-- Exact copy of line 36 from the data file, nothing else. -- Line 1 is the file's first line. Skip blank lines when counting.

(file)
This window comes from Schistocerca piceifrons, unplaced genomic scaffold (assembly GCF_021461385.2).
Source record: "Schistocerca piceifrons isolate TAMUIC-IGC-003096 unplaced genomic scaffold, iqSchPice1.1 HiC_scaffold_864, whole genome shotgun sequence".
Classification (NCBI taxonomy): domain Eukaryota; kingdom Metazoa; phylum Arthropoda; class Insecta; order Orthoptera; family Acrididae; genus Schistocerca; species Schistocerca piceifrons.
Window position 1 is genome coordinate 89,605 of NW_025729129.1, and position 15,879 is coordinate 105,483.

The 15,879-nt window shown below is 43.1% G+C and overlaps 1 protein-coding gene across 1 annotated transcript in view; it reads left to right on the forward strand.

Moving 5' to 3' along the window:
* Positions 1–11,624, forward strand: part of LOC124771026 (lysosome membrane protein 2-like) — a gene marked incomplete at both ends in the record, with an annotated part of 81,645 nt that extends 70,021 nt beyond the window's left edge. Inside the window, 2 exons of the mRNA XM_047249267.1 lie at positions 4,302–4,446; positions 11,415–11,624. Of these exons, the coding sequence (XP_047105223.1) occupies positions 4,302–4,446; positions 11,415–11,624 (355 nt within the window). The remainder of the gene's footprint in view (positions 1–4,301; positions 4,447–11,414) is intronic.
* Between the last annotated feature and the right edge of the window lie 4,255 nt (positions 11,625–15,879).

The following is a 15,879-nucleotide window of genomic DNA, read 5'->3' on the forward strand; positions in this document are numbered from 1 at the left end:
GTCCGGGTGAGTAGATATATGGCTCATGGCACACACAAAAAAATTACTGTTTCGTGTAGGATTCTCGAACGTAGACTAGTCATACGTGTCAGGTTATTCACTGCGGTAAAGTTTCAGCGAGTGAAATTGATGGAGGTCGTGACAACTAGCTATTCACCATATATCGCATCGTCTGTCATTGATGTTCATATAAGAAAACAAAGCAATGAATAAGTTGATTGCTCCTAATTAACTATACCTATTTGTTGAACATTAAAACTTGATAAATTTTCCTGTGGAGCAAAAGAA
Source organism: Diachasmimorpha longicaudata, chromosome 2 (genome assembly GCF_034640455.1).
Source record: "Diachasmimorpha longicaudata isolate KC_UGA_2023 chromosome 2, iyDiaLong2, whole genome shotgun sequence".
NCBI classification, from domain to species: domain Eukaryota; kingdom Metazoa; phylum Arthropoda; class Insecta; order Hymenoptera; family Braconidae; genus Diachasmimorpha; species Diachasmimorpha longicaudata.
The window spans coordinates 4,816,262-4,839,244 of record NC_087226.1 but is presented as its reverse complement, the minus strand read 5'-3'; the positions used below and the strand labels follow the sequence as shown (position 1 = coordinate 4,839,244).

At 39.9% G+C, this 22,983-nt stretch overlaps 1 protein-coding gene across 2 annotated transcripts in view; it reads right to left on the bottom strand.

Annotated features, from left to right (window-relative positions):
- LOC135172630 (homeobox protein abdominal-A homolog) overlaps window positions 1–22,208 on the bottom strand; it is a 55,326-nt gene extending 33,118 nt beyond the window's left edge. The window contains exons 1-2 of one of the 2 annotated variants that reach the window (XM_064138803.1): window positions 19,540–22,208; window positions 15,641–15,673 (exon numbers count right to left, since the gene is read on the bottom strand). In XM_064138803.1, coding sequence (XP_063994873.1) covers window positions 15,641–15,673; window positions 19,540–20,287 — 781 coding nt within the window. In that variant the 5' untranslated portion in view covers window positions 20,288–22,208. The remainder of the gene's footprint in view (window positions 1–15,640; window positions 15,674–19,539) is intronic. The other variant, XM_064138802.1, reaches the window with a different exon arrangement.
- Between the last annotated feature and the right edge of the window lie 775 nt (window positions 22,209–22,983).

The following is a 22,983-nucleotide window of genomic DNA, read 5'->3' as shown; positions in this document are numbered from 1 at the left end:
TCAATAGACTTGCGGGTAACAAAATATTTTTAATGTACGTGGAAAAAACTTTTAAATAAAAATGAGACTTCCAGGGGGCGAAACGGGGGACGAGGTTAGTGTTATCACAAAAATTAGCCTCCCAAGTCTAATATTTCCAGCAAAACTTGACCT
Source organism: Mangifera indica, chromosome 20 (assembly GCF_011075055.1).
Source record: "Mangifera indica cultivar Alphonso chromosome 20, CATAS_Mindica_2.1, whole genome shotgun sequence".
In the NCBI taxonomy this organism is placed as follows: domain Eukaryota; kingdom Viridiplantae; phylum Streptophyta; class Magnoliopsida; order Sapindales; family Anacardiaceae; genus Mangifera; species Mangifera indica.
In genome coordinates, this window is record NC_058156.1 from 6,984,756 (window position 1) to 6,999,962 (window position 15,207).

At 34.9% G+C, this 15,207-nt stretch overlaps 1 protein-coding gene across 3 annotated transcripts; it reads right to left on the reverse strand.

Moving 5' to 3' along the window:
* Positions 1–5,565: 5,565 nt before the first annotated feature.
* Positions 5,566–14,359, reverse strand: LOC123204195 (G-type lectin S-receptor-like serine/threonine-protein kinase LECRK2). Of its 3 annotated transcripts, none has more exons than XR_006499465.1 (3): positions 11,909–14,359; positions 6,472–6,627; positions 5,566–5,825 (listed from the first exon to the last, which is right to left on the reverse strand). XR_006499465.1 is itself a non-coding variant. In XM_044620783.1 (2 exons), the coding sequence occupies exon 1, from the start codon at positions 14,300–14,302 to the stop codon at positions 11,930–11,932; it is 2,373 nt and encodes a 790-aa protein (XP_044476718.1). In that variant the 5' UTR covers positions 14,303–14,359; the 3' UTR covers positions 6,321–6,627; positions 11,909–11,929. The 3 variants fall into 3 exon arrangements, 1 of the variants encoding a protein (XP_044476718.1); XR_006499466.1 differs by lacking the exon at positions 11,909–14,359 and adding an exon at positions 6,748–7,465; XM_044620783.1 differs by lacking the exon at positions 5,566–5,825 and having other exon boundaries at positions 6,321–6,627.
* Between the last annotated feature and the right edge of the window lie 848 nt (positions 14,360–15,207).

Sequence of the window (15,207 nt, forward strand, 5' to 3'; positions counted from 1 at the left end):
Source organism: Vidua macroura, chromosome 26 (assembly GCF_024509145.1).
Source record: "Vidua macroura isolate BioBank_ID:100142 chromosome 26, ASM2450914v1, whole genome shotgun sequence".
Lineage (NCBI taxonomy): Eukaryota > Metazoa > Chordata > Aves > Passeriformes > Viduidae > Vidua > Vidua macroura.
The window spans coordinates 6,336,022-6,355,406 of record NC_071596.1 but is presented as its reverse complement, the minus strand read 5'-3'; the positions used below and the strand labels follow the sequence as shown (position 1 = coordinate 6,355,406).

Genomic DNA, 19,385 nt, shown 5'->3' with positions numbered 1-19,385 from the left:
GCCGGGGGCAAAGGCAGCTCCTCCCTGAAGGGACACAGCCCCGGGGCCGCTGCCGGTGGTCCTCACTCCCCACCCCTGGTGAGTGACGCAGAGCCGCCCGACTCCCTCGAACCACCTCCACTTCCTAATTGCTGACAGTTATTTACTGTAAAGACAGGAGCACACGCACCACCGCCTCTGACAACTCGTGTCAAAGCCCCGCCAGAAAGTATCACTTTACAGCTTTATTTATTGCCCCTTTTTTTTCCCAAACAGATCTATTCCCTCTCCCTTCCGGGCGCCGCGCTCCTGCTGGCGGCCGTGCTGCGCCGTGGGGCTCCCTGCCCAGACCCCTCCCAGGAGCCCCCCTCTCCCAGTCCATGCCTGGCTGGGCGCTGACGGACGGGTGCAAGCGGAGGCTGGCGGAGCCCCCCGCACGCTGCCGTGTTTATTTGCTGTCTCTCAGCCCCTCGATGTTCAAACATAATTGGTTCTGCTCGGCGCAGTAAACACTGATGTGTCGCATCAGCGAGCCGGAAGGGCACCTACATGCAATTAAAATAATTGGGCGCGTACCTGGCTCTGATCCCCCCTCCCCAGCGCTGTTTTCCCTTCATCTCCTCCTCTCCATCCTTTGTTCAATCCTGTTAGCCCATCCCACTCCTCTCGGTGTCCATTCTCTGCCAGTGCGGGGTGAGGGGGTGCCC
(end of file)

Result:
GCCGGGGGCAAAGGCAGCTCCTCCCTGAAGGGACACAGCCCCGGGGCCGCTGCCGGTGGTCCTCACTCCCCACCCCTGGTGAGTGACGCAGAGCCGCCCGACTCCCTCGAACCACCTCCACTTCCTAATTGCTGACAGTTATTTACTGTAAAGACAGGAGCACACGCACCACCGCCTCTGACAACTCGTGTCAAAGCCCCGCCAGAAAGTATCACTTTACAGCTTTATTTATTGCCCCTTTTTTTTCCCAAACAGATCTATTCCCTCTCCCTTCCGGGCGCCGCGCTCCTGCTGGCGGCCGTGCTGCGCCGTGGGGCTCCCTGCCCAGACCCCTCCCAGGAGCCCCCCTCTCCCAGTCCATGCCTGGCTGGGCGCTGACGGACGGGTGCAAGCGGAGGCTGGCGGAGCCCCCCGCACGCTGCCGTGTTTATTTGCTGTCTCTCAGCCCCTCGATGTTCAAACATAATTGGTTCTGCTCGGCGCAGTAAACACTGATGTGTCGCATCAGCGAGCCGGAAGGGCACCTACATGCAATTAAAATAATTGGGCGCGTACCTGGCTCTGATCCCCCCTCCCCAGCGCTGTTTTCCCTTCATCTCCTCCTCTCCATCCTTTGTTCAATCCTGTTAGCCCATCCCACTCCTCTCGGTGTCCATTCTCTGCCAGTGCGGGGTGAGGGGGTGCCC